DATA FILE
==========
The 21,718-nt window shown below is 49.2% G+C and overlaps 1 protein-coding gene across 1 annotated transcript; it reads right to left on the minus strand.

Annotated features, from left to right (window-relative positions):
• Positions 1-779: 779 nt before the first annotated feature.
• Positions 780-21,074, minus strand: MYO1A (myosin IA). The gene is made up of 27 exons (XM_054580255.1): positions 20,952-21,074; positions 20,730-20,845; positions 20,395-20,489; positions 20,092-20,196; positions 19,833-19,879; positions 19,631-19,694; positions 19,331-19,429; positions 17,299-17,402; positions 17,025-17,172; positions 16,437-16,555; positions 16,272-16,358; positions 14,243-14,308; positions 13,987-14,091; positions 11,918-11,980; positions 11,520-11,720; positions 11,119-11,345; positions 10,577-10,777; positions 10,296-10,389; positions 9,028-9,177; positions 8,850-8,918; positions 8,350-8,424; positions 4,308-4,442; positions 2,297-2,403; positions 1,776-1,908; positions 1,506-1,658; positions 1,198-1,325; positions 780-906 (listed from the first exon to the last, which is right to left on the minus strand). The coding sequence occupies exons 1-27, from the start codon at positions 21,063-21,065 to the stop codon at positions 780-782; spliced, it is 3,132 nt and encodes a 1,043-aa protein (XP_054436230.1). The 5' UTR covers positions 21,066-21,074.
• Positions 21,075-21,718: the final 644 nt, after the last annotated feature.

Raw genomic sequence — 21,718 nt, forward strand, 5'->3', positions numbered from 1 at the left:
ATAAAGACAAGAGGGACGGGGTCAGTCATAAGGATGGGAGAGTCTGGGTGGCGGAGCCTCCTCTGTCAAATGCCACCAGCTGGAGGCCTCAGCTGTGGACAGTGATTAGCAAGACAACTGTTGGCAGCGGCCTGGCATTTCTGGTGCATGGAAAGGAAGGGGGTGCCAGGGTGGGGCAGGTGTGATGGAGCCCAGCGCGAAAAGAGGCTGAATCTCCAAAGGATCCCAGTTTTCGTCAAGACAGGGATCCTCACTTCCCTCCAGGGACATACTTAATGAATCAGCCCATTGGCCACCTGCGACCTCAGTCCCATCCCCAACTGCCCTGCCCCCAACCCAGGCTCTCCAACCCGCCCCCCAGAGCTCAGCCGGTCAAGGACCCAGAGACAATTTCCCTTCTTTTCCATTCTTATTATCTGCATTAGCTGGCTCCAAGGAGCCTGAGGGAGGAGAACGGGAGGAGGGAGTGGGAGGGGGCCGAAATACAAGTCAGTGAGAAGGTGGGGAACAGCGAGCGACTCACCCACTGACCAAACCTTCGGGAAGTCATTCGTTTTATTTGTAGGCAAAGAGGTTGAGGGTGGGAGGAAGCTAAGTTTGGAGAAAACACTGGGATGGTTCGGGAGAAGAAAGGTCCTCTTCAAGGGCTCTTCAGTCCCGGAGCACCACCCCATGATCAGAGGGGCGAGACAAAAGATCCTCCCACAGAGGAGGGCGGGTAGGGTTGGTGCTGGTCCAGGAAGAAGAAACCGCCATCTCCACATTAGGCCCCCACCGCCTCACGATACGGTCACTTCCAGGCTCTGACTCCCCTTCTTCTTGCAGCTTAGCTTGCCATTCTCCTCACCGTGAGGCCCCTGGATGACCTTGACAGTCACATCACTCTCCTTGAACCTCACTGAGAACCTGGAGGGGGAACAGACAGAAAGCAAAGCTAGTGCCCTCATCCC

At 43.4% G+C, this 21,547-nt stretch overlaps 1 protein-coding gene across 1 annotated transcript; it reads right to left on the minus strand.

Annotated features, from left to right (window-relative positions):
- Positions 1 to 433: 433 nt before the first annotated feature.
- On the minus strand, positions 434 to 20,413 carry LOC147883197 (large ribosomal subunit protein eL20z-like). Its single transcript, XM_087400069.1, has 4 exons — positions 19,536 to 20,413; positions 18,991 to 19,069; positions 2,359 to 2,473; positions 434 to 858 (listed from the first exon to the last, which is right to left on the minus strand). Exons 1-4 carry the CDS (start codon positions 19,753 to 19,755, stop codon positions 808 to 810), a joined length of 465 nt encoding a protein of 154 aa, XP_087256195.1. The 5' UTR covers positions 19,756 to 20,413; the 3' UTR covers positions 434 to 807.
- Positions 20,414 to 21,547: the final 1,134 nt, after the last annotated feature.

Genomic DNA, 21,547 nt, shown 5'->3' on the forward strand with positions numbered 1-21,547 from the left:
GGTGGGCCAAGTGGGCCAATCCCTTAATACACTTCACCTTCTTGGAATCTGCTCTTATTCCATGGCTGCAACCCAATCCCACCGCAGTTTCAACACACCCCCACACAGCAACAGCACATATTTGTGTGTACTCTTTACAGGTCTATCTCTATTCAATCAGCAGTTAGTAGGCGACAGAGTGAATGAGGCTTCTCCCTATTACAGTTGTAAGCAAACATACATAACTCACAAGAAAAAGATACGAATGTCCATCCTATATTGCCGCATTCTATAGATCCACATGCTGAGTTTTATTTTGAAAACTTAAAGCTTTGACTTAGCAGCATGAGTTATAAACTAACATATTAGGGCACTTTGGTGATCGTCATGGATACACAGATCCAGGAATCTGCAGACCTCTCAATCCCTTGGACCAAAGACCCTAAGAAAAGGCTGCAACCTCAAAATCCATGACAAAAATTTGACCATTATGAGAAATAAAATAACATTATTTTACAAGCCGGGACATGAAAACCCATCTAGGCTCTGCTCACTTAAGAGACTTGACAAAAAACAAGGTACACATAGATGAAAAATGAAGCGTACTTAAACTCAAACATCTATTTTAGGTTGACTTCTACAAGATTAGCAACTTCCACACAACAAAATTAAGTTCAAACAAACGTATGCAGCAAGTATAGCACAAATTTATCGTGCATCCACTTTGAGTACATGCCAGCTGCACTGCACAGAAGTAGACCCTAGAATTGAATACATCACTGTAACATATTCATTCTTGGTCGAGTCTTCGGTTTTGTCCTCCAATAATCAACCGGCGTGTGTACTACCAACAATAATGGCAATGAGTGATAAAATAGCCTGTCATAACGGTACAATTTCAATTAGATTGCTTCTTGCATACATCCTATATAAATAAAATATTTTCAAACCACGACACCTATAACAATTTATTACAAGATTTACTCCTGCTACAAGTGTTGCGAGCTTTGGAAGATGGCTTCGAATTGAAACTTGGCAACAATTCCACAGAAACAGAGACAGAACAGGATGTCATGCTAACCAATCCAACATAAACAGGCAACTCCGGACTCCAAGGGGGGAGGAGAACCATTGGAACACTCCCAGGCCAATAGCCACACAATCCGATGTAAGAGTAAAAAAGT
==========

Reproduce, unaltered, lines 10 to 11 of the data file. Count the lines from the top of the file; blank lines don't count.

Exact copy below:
- Positions 1 to 433: 433 nt before the first annotated feature.
- On the minus strand, positions 434 to 20,413 carry LOC147883197 (large ribosomal subunit protein eL20z-like). Its single transcript, XM_087400069.1, has 4 exons — positions 19,536 to 20,413; positions 18,991 to 19,069; positions 2,359 to 2,473; positions 434 to 858 (listed from the first exon to the last, which is right to left on the minus strand). Exons 1-4 carry the CDS (start codon positions 19,753 to 19,755, stop codon positions 808 to 810), a joined length of 465 nt encoding a protein of 154 aa, XP_087256195.1. The 5' UTR covers positions 19,756 to 20,413; the 3' UTR covers positions 434 to 807.